2. MATERIALS AND METHODS

The main limitation to design the bronchi model is the intricate bronchi ramification geometry. To overcome this problem, 270 topographic slices of the thorax were taken from Mexican male adult around 32 years old to obtain a precise model of pulmonary bronchi. The model is asymmetric with significant irregularities. The definition of the numerical model was based on the bronchial system surface, where software was applied to draw blocks of surfaces that cover all the areas around the geometry of the bronchus (Fig. 1). The model discontinuities at the surface junctions were filled with a SCAN IP® computer program for all gaps to be closed and geometry errors corrected; also, a thickness of 0.005 mm (that is approximately the thickness of the real tissue) was added (Fig. 2a). The bronchus model was then discretized with a low order element with flow capacities. The flow and structural numerical simulations were performed using Finite Element Method (FEM) software, ANSYS® student version.

2.1. FEM Boundary Conditions

The bronchial system is considered to work as a pipe boundary condition where the air will flow. The pressure inside the lung was set around to -193.053 Pa being the atmospheric pressure set to 0 Pa, which is an average respiratory data (Fig. 3). The considered average cross-section of the bronchus is 19.600 mm2, for an average bronchus diameter of 5 mm (Fig. 2b) and a volumetric flow speed of 2.160 x 10-3 m3/s [16]. Accordingly, the average flow velocity was contemplated as s = 7.649 m/s. The air properties at a temperature of 37 oC, density of 1225 kg/m3 and dynamic viscosity of 1.789 x 10-5 Pa-s (Pascal-second) were taken into consideration. These values were substituted into Reynolds number equation [17] and if the greatest diameter for the bronchus is 4.5 mm, then Ns = 2744.490. Consequently, the initial values were defined, taking the 3D bronchus model to represent the inputs and outputs of the air. In Fig. (3), the initial flow conditions to carry out the numerical analysis are shown. Where the output pressure is less than the inlet pressure, this pressure difference allows air to be directed to the alveolus.

3. RESULTS

The analyzed bronchial system consists of bifurcation from a 5th to 6th generation of bronchial ramifications. There is a common zone where bullae tend to grow in COPD patients. Moreover, a geometric representation of the bronchus bifurcation with general dimensions is presented in Fig. (2b).

Fig. (1). Bronchi’s ramification 3D model developed by tomography.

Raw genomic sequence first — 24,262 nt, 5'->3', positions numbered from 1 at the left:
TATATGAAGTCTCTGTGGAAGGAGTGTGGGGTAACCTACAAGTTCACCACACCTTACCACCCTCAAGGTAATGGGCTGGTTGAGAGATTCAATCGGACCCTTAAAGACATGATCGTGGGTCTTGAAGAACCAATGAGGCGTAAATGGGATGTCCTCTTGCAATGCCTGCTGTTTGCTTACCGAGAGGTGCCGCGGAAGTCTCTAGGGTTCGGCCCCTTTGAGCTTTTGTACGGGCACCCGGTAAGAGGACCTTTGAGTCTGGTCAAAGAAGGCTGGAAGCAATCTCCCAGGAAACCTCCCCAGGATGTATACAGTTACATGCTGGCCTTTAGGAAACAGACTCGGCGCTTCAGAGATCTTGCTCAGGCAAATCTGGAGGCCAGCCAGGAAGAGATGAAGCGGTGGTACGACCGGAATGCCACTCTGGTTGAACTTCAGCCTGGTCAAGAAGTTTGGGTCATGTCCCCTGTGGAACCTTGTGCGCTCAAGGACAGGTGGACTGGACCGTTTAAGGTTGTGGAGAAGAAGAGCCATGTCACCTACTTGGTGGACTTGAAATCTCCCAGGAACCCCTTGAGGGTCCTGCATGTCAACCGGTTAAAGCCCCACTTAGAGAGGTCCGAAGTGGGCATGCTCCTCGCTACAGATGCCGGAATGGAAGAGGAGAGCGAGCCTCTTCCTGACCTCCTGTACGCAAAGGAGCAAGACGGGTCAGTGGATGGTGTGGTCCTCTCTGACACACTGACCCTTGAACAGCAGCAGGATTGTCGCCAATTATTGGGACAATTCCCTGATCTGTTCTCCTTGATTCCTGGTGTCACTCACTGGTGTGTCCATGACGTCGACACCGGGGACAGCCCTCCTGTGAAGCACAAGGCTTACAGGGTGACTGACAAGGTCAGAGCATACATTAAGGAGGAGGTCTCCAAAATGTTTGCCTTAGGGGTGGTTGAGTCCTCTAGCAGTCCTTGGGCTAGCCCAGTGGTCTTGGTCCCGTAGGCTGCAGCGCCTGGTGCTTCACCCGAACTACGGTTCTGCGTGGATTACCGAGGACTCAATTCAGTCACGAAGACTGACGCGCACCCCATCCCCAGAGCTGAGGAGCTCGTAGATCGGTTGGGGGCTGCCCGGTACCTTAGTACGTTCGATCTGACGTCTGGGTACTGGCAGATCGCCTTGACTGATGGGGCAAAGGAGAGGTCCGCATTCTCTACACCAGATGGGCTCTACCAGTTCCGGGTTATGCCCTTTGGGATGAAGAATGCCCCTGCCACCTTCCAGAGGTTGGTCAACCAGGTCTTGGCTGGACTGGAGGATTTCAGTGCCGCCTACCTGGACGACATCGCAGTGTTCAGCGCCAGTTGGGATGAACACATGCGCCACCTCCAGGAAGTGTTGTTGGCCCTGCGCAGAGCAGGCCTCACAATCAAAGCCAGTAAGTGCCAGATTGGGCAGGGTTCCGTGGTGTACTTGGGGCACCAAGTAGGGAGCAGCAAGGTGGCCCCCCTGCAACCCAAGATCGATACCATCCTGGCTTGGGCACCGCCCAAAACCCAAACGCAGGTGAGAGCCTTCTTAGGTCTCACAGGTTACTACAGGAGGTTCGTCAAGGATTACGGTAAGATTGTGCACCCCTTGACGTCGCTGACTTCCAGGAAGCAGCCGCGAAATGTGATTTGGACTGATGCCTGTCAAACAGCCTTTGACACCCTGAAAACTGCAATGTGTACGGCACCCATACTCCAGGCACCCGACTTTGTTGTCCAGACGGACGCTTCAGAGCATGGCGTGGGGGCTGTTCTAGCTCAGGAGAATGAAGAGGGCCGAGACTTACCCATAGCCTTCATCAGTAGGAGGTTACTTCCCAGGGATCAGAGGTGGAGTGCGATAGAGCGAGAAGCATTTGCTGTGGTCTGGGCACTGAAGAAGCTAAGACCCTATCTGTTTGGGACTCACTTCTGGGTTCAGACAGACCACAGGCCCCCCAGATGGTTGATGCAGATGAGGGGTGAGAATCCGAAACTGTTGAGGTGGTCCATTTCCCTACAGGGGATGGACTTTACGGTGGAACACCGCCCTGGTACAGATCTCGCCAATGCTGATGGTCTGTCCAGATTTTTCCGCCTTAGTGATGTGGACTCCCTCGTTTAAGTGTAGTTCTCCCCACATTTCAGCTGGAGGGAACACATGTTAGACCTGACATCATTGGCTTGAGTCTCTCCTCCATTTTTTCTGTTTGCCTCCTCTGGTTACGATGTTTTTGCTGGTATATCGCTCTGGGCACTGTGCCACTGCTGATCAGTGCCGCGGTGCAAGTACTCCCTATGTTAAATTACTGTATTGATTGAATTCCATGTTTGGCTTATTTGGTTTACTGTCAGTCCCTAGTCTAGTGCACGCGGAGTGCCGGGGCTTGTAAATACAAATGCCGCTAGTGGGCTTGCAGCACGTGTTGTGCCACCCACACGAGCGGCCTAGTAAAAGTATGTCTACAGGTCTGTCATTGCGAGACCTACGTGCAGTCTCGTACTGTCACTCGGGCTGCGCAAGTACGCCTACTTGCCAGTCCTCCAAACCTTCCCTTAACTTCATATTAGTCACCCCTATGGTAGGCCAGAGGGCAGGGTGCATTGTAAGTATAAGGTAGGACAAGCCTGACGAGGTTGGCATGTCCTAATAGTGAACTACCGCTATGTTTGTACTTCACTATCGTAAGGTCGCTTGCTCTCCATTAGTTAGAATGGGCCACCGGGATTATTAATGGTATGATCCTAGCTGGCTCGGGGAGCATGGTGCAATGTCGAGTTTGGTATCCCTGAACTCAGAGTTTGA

Fig. (2). Fifth to the sixth bronchial bifurcation. (a) Final model. (b) General geometry with dimensions.

3.1. The First Case of Study

The numerical study of a healthy bronchus was carried out in order to obtain the initial and optimal flow velocity and pressure working values for the system. These values could be used as comparative parameters for the study cases. The numerical simulation of flow through the healthy bronchus was conducted by applying FEM algorithms. The initial air conditions were defined (Fig. 3), and the solution of the system converged after around 100 iterations.

The numerical simulation revealed that the rate at which air moved within the bronchial ramifications was between 0 to 16.216 m/s, with a Reynolds number of Ns =2744.49. The lowest value in the airspeed was generated by a pressure gradient located in the bifurcation, where the fluid impacts at the bronchial carina (Fig. 4). FEM analysis also provided the inlet and outlet mass balance relations due to the bifurcation that for the air output 2, there was a higher flow due to the bronchial ramification geometry and the pressure gradient generated at the bifurcation (Table 1, Fig. 4).

3.2. The Second Case of Study

In this case, the airflow with the introduction of a bulla located at the bronchial ramification is studied. In Fig. (5a), a bulla inside the bronchus that was produced by lung emphysema is shown. In Fig. (5b), a semi-spherical geometry was added into the bronchial ramification model in order to perform the numerical analysis assessment of the bulla effect [18].

Fig. (3). Definition of flow initial conditions for numerical simulations.

Fig. (4). Air profile through a healthy bronchus.

Table 1. FEM results of air mass balance and flow speed for a healthy bronchus.
Data Mass balance (kg/s)
Maximum speed (m/s) 16.216
Inlet 0.101
Outlet 1 -0.049
Outlet 2 -0.051
Loss 1.519 x 10-5.
Fig. (5). Bronchus with bulla. (a) Bullae laparoscopy. (b) Model of a bullae in a bronchus.